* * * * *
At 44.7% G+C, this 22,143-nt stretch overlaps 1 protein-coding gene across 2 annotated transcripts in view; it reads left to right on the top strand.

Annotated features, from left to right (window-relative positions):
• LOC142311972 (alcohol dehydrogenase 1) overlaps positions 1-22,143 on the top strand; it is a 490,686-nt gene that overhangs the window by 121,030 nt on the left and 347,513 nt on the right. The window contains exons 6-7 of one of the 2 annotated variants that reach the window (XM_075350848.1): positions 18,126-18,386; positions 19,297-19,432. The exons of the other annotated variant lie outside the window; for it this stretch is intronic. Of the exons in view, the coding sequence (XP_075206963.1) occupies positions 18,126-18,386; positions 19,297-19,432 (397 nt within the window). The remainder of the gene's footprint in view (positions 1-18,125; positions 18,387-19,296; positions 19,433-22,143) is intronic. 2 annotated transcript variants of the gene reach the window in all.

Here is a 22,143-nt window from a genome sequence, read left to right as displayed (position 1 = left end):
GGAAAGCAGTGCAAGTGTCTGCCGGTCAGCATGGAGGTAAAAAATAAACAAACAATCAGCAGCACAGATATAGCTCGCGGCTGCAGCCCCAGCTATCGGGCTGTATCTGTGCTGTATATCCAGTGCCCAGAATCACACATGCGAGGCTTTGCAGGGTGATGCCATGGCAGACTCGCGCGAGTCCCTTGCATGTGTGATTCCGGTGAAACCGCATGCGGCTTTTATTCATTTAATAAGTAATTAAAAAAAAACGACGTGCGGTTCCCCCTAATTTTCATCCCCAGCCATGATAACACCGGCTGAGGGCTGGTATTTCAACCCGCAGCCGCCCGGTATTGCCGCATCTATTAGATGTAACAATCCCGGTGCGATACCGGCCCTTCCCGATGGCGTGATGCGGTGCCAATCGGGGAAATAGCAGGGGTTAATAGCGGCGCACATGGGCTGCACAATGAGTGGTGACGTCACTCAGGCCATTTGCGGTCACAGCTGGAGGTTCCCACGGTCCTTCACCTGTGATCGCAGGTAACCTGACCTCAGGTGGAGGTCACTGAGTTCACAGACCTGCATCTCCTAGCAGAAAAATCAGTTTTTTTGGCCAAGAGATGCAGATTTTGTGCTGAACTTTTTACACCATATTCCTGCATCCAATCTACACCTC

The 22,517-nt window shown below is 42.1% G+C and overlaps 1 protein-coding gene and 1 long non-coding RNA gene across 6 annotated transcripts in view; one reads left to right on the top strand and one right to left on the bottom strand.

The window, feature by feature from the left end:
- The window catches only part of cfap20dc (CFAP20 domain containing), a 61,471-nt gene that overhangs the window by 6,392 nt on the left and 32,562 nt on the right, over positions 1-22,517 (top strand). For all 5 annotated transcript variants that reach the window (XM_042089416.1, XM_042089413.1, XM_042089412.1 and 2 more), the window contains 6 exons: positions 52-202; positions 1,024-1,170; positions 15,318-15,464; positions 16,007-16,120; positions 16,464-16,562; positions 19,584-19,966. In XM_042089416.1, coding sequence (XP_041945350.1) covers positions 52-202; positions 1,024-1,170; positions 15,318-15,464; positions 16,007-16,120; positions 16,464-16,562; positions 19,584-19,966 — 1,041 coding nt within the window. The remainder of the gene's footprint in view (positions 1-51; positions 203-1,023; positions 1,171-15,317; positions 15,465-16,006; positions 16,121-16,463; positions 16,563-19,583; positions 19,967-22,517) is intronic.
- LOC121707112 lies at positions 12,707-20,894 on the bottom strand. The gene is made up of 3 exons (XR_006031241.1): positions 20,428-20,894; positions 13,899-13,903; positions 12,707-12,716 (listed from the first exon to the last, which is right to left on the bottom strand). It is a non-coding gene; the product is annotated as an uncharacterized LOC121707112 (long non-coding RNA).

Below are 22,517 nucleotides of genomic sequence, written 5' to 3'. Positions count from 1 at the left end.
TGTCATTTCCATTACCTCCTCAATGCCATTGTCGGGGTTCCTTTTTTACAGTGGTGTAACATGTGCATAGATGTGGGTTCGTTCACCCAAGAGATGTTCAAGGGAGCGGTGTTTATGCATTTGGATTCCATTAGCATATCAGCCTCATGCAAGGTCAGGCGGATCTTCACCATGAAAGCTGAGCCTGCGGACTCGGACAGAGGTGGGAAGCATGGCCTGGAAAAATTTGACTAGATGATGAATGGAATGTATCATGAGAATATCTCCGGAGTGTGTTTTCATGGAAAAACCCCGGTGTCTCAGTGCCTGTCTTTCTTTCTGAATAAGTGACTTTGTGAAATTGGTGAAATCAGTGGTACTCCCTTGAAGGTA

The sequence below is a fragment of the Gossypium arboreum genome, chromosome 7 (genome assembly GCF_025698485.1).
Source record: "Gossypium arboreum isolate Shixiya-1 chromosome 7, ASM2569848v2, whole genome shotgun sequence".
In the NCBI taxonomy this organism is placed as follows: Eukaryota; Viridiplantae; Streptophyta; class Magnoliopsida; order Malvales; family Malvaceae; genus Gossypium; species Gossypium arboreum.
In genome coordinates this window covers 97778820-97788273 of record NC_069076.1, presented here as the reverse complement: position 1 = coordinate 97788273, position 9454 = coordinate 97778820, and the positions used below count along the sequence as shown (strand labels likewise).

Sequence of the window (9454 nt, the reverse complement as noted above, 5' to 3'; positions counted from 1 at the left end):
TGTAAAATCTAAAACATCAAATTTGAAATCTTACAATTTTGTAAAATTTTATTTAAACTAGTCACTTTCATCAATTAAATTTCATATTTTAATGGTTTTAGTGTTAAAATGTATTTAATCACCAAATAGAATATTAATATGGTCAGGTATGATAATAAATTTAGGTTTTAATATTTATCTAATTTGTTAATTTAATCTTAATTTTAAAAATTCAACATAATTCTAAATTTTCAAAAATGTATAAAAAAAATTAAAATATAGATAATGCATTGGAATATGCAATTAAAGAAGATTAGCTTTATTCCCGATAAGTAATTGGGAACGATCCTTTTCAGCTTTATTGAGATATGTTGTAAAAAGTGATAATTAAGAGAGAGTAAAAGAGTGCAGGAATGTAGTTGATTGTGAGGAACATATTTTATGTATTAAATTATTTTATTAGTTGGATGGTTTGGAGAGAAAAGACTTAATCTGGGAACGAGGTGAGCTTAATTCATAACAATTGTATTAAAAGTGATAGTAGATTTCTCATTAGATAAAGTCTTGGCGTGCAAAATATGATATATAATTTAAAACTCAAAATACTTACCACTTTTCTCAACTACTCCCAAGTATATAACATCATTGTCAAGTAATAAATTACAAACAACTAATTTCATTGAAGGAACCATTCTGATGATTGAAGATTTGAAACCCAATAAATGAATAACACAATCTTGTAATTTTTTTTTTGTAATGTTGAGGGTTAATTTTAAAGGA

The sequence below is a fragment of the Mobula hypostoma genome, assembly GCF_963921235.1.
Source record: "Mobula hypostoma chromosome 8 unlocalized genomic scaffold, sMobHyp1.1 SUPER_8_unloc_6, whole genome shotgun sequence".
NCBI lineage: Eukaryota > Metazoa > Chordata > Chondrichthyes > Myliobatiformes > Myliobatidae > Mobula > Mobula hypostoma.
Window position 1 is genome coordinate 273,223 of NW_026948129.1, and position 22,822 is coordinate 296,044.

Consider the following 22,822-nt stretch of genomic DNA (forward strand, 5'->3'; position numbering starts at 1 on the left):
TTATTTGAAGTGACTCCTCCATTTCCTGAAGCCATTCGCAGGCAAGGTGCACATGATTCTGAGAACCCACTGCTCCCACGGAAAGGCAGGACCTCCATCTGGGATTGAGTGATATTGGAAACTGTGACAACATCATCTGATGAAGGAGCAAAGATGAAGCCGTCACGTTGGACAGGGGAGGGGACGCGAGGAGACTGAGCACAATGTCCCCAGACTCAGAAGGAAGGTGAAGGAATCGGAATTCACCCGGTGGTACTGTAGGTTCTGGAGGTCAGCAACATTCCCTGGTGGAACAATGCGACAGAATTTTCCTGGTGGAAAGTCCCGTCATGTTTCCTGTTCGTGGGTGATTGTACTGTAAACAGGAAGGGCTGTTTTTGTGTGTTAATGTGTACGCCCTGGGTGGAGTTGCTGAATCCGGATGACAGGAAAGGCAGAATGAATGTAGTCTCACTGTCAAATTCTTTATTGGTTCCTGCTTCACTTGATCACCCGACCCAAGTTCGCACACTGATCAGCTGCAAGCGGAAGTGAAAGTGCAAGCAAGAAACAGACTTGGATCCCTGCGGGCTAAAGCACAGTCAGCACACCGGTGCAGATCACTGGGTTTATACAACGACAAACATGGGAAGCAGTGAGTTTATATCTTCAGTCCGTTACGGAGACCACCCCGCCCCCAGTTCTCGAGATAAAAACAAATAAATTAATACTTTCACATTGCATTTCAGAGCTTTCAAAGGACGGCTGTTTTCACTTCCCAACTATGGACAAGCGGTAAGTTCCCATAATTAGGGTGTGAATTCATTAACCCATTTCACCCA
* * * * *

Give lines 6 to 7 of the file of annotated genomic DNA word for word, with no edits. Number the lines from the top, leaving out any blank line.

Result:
The 22,517-nt window shown below is 42.1% G+C and overlaps 1 protein-coding gene and 1 long non-coding RNA gene across 6 annotated transcripts in view; one reads left to right on the top strand and one right to left on the bottom strand.

The window, feature by feature from the left end: